Best job in motoring: Seven Autocar editors reveal their highlights

Editing any magazine is a challenge, but taking charge of one with a 125-year history is truly daunting. Some of the brave individuals to have held the reins in more recent times reflect.

Michael Harvey, editor from 1991

In the early 1990s, Autocar’s management let the kids in. I was 27 and Andrew Frankel and Steve Sutcliffe – the spine of our road test team – had somehow acquired driving licences while in their early teens. The bosses knew that youthful energy would define that stage of Autocar’s life, and the reason was a megabucks launch against us. The old lady (it celebrated its centenary on my watch) survived, beating off the opposition. Handsomely. Less to do with me, much more to do with Frankel’s and Sutters’ allergy to sleep. Long days and even longer nights, but some of the best of my life.

Patrick Fuller, editor from 1997

This tale sums up life at Autocar in the late 1990s. Against Ferrari’s wishes, the road testers drive a Porsche 911 to the 360 M launch at Maranello. Then Goodwin (911) rear-ends Sutcliffe (360) in a ‘no-fault accident’. Snapper Stan Papior arranges the cars so the damage isn’t visible. It makes six pages in the mag. Ferrari forgives us because the 360 wins the test. Legitimately. Oh, and I haven’t mentioned the highs of (1) our 100,000-selling Jaguar/Rover motor show issue, (2) working with a team that included nine former or soon-to-be editors and (3) discovering Chris Harris.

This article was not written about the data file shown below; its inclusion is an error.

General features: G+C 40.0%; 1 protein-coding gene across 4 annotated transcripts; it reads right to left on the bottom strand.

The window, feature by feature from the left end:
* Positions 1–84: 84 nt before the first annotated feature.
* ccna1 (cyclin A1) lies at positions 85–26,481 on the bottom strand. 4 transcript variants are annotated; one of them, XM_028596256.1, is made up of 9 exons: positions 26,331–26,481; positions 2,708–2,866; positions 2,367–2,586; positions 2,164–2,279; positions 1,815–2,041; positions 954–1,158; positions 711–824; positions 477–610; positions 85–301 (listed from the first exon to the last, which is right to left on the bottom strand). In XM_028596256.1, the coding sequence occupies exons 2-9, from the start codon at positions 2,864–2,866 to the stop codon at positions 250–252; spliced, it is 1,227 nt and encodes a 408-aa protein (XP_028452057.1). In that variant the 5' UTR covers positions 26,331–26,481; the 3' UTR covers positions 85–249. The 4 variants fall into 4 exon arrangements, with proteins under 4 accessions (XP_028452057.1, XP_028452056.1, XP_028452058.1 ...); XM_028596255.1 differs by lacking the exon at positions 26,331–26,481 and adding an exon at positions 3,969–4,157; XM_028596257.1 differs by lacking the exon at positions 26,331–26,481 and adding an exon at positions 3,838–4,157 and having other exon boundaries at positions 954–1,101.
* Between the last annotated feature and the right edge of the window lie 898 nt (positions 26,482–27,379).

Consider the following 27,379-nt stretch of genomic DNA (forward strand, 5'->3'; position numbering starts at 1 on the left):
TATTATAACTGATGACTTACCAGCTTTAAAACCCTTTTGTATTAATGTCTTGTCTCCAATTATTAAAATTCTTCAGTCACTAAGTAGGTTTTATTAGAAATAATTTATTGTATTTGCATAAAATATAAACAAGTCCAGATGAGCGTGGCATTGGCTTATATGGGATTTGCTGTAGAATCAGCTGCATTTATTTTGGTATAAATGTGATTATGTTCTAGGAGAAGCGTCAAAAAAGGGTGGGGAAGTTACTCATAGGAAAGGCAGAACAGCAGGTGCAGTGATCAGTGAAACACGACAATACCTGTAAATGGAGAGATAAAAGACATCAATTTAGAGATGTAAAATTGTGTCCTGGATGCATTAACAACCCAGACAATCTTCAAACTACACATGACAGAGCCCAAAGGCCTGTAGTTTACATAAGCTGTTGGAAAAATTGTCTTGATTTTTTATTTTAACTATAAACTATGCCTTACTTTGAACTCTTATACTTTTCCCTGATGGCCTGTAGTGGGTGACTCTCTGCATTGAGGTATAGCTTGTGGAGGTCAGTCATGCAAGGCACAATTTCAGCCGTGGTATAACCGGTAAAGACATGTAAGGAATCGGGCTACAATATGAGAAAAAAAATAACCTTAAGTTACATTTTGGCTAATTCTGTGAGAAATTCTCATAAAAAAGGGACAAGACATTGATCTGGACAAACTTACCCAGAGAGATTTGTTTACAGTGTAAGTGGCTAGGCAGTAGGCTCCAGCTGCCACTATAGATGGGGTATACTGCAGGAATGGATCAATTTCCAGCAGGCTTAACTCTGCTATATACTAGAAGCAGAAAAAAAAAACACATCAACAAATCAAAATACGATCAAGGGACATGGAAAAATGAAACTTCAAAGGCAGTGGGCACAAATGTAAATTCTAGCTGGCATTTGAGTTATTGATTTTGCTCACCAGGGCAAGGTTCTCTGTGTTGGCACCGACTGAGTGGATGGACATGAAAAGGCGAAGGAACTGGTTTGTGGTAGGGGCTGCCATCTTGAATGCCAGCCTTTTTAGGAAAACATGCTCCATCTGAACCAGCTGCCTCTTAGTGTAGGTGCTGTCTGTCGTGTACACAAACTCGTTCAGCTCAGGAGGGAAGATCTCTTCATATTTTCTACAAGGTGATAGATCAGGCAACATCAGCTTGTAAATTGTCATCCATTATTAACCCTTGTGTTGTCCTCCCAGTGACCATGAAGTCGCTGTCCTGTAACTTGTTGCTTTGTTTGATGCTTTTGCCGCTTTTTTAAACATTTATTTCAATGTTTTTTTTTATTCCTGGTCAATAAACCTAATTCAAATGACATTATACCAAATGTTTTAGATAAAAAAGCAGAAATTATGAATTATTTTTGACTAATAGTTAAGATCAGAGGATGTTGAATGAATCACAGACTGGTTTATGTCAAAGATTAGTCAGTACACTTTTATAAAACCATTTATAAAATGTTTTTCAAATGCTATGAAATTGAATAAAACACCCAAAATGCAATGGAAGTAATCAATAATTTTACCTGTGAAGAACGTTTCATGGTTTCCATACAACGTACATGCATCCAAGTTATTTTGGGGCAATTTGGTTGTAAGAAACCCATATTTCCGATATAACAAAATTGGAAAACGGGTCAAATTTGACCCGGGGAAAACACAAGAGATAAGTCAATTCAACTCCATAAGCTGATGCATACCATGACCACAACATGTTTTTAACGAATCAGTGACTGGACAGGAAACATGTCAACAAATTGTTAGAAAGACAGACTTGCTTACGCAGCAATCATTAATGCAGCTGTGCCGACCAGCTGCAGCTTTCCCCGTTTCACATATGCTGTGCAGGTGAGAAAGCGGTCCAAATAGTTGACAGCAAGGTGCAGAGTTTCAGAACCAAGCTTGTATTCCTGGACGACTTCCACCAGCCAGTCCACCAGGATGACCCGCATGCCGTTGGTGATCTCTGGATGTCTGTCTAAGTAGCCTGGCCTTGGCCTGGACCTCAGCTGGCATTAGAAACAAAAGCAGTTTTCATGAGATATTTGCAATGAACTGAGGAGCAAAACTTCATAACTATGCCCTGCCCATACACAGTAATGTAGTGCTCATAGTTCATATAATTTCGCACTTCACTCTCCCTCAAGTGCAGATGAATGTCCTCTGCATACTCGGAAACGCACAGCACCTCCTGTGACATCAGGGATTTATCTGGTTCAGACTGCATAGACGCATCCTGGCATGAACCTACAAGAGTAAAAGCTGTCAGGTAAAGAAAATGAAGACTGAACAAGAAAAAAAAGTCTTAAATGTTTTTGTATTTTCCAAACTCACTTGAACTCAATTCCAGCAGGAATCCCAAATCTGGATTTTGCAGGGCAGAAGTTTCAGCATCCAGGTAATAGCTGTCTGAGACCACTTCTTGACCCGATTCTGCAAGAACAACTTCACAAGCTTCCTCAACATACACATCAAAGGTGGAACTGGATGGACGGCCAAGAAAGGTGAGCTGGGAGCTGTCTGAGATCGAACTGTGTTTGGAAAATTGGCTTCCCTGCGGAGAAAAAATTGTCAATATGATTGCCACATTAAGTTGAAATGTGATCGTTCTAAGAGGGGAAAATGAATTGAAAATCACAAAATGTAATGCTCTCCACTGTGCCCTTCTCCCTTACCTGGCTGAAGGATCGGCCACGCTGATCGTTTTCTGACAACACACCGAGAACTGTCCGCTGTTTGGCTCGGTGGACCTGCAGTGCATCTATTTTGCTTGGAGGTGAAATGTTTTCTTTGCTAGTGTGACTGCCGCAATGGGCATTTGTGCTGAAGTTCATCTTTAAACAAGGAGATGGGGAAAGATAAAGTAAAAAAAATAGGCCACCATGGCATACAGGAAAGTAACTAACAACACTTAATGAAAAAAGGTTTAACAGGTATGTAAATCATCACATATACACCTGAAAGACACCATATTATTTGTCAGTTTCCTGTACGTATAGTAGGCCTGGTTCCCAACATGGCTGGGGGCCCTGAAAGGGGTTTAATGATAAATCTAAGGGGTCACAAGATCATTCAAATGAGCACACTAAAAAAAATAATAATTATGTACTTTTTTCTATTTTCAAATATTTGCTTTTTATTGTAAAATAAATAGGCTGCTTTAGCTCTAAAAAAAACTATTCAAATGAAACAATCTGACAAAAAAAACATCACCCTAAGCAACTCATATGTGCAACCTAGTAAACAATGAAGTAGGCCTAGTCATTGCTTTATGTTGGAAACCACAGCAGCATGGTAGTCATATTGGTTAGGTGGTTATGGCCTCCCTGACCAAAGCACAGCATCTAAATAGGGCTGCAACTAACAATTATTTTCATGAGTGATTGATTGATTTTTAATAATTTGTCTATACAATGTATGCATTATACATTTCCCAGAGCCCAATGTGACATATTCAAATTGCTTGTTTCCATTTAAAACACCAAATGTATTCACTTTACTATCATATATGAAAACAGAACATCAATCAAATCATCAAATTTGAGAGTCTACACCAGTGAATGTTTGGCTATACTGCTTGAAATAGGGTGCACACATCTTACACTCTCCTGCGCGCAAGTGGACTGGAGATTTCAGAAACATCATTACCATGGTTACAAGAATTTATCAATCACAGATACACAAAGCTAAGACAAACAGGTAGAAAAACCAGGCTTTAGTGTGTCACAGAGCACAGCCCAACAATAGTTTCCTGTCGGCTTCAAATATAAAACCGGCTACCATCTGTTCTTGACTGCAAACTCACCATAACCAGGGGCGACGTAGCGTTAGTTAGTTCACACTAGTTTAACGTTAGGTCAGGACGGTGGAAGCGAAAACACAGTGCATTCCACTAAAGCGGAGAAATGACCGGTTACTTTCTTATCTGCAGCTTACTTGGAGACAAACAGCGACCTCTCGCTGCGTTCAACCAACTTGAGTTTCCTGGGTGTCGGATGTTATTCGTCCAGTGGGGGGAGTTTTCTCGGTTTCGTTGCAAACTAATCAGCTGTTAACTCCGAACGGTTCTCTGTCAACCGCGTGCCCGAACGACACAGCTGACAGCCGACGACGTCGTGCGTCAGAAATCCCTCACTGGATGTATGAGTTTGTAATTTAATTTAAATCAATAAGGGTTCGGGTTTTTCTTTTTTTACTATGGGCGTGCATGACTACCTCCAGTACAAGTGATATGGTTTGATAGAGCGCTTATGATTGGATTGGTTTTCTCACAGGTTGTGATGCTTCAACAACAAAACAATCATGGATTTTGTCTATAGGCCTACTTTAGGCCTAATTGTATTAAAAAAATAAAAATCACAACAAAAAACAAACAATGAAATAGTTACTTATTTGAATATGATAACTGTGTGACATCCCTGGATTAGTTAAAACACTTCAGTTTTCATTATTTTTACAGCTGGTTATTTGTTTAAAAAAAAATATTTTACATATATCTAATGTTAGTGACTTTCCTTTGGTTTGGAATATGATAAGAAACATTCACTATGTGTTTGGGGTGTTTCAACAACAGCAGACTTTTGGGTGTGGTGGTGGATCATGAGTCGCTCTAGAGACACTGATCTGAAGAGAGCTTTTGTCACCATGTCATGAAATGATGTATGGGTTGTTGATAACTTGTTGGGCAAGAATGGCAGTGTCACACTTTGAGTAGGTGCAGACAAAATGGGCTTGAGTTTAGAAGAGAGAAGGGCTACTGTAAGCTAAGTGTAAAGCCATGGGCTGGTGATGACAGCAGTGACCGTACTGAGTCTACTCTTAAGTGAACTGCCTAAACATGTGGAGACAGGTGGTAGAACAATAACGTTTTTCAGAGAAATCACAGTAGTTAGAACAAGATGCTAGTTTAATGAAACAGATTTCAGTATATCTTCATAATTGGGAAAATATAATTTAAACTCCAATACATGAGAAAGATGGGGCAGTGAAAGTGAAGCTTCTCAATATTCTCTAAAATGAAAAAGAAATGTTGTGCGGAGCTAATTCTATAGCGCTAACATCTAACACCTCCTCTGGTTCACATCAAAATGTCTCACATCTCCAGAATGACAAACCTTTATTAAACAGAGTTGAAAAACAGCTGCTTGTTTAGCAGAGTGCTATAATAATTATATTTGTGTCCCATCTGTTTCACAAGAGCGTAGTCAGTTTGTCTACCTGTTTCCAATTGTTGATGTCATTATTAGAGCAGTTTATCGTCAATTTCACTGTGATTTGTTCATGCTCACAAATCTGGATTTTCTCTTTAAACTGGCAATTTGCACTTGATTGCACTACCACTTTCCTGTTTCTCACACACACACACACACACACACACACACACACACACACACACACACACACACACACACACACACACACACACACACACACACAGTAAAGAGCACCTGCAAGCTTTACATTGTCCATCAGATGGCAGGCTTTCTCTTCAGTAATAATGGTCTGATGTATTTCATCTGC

Rob Aherne, editor from 2001

Where to start? With some severely edited highlights from my two stints: lapping Brands Hatch seven-up in a Vauxhall Zafira GSi, 150mph for £500 in a Jaguar XJS (we nearly did it), setting up the Sideways Challenge, watching Chris Harris win his class in a Ford Fiesta on Rally GB, designing a concept car with TWR (where is it now?), running our 0-100-0mph competition, spending a fully off-the-record afternoon with McLaren supremo Ron Dennis, endless road trips and office late nights. Great writers, great snappers, great colleagues – and great, great days.

Chas Hallett, editor from 2006

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Whether or not Autocar is as good as ever is for you to judge, not me. But I believe that it has survived for so long because it strives to be relevant to you, our loyal readers. We never forget that your gift to us is our success, and we’ve been amazed and grateful, in difficult times, that your appreciation of our efforts has been so often and so warmly demonstrated.

Above all, we see ourselves as guardians of Autocar’s sacred relationship with you. The mission is to keep it relevant and hand it on to future colleagues who will take it to platforms not yet conceived. However, if you ask us to forecast when we’ll stop printing pages, as people sometimes do, we simply don’t have a sensible answer — beyond being extremely confident that such a date is far beyond the horizon. Onward, Autocar magazine, towards the 150th!